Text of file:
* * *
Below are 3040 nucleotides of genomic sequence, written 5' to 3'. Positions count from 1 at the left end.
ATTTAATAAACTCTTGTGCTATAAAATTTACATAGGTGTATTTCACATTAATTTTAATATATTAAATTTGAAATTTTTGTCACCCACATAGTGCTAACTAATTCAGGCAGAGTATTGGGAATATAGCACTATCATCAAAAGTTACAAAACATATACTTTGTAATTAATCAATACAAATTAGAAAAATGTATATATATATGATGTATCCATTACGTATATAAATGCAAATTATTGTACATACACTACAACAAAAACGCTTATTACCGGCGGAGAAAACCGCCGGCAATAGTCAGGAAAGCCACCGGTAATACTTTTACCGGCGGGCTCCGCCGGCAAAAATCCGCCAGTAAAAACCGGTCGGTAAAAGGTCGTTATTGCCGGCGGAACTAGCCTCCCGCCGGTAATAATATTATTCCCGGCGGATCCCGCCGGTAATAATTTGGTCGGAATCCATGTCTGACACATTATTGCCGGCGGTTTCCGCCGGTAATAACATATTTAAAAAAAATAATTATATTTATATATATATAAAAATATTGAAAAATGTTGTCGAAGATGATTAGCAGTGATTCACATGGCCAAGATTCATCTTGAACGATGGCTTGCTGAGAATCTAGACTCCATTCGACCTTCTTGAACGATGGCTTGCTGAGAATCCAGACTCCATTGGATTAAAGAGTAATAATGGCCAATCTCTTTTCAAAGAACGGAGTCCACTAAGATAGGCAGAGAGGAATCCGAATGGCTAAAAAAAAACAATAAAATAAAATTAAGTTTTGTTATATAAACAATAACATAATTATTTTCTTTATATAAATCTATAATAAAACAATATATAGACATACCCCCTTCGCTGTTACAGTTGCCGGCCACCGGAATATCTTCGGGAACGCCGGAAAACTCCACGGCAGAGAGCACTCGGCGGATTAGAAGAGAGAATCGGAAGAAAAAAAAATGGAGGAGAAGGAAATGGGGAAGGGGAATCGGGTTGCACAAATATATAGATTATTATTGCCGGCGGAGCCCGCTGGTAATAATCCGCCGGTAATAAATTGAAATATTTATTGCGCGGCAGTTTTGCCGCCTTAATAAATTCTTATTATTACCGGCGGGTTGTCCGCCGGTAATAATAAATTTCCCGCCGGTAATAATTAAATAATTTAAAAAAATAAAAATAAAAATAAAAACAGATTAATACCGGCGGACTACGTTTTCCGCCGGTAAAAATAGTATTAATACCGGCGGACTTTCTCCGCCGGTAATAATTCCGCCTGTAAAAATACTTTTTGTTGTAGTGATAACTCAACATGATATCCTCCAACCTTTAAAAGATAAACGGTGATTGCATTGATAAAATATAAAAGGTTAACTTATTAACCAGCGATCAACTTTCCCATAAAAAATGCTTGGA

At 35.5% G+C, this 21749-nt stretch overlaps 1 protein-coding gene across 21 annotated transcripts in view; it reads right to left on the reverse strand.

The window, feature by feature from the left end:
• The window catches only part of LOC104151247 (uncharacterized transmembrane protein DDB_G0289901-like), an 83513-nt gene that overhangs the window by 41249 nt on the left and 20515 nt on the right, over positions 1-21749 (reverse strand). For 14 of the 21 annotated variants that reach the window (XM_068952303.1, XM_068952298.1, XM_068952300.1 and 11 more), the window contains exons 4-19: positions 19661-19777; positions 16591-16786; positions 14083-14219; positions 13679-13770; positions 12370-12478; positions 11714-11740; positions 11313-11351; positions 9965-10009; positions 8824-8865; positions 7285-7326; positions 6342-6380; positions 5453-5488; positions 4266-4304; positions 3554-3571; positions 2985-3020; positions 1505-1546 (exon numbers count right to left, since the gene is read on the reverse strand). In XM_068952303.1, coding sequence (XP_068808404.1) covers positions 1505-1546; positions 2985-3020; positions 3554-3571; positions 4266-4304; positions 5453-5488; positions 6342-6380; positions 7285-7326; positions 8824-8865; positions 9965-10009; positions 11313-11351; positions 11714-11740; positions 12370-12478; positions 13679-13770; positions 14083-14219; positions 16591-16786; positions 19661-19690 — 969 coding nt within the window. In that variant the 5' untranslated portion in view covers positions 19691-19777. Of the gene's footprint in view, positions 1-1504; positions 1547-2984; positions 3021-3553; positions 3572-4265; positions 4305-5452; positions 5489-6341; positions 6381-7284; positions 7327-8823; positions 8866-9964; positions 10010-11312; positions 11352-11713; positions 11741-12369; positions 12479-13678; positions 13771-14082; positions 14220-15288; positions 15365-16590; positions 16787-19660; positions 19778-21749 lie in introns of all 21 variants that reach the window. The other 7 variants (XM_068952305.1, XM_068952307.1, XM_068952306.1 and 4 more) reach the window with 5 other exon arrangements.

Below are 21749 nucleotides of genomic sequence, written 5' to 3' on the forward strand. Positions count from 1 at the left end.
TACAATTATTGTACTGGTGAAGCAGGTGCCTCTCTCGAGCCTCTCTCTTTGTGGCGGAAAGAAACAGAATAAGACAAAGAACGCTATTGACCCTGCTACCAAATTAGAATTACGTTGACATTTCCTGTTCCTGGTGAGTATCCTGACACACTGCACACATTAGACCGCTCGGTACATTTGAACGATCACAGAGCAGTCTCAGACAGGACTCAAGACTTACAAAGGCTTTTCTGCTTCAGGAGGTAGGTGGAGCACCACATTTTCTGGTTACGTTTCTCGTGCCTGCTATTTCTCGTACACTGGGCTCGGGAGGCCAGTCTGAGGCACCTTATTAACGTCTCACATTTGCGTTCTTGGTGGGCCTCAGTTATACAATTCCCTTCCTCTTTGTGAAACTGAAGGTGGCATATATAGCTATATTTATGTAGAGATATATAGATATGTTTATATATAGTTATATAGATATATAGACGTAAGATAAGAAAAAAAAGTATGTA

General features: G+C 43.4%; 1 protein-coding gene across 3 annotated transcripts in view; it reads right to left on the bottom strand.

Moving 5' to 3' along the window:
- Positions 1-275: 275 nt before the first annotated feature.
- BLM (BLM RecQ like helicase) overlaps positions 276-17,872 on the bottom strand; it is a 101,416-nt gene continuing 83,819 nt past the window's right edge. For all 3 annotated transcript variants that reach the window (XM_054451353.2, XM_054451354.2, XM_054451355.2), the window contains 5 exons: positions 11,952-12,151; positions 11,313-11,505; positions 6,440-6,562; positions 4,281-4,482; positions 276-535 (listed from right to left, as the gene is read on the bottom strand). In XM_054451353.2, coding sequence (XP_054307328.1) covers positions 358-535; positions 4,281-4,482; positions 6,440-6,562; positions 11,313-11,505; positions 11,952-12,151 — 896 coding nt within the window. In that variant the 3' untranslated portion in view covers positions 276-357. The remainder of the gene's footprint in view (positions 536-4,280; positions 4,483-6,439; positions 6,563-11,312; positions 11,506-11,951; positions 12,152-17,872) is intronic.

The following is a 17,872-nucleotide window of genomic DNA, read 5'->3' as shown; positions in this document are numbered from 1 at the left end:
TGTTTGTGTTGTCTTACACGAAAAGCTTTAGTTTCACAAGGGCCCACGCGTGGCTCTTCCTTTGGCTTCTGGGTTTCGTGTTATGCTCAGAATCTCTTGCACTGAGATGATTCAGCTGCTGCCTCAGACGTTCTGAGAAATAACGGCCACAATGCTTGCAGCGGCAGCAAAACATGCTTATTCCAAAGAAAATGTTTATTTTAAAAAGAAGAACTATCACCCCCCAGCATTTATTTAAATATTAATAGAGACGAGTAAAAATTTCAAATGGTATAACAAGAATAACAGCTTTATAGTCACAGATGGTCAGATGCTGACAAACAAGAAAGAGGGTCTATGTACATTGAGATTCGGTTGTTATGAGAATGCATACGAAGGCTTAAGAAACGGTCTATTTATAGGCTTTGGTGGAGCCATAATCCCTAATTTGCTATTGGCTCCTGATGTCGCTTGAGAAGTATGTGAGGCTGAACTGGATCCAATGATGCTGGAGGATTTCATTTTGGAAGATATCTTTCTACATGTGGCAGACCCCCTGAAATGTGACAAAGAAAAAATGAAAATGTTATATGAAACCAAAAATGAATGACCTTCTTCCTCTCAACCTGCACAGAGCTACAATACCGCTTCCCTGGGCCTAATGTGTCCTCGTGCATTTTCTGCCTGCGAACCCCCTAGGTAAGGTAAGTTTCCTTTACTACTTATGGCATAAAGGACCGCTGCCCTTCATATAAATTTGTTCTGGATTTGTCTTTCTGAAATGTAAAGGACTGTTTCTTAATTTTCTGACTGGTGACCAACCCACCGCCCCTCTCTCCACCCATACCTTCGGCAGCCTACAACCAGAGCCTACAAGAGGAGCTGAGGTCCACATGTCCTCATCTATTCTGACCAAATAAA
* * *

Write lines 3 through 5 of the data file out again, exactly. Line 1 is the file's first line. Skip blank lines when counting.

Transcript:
At 35.5% G+C, this 21749-nt stretch overlaps 1 protein-coding gene across 21 annotated transcripts in view; it reads right to left on the reverse strand.

The window, feature by feature from the left end:
• The window catches only part of LOC104151247 (uncharacterized transmembrane protein DDB_G0289901-like), an 83513-nt gene that overhangs the window by 41249 nt on the left and 20515 nt on the right, over positions 1-21749 (reverse strand). For 14 of the 21 annotated variants that reach the window (XM_068952303.1, XM_068952298.1, XM_068952300.1 and 11 more), the window contains exons 4-19: positions 19661-19777; positions 16591-16786; positions 14083-14219; positions 13679-13770; positions 12370-12478; positions 11714-11740; positions 11313-11351; positions 9965-10009; positions 8824-8865; positions 7285-7326; positions 6342-6380; positions 5453-5488; positions 4266-4304; positions 3554-3571; positions 2985-3020; positions 1505-1546 (exon numbers count right to left, since the gene is read on the reverse strand). In XM_068952303.1, coding sequence (XP_068808404.1) covers positions 1505-1546; positions 2985-3020; positions 3554-3571; positions 4266-4304; positions 5453-5488; positions 6342-6380; positions 7285-7326; positions 8824-8865; positions 9965-10009; positions 11313-11351; positions 11714-11740; positions 12370-12478; positions 13679-13770; positions 14083-14219; positions 16591-16786; positions 19661-19690 — 969 coding nt within the window. In that variant the 5' untranslated portion in view covers positions 19691-19777. Of the gene's footprint in view, positions 1-1504; positions 1547-2984; positions 3021-3553; positions 3572-4265; positions 4305-5452; positions 5489-6341; positions 6381-7284; positions 7327-8823; positions 8866-9964; positions 10010-11312; positions 11352-11713; positions 11741-12369; positions 12479-13678; positions 13771-14082; positions 14220-15288; positions 15365-16590; positions 16787-19660; positions 19778-21749 lie in introns of all 21 variants that reach the window. The other 7 variants (XM_068952305.1, XM_068952307.1, XM_068952306.1 and 4 more) reach the window with 5 other exon arrangements.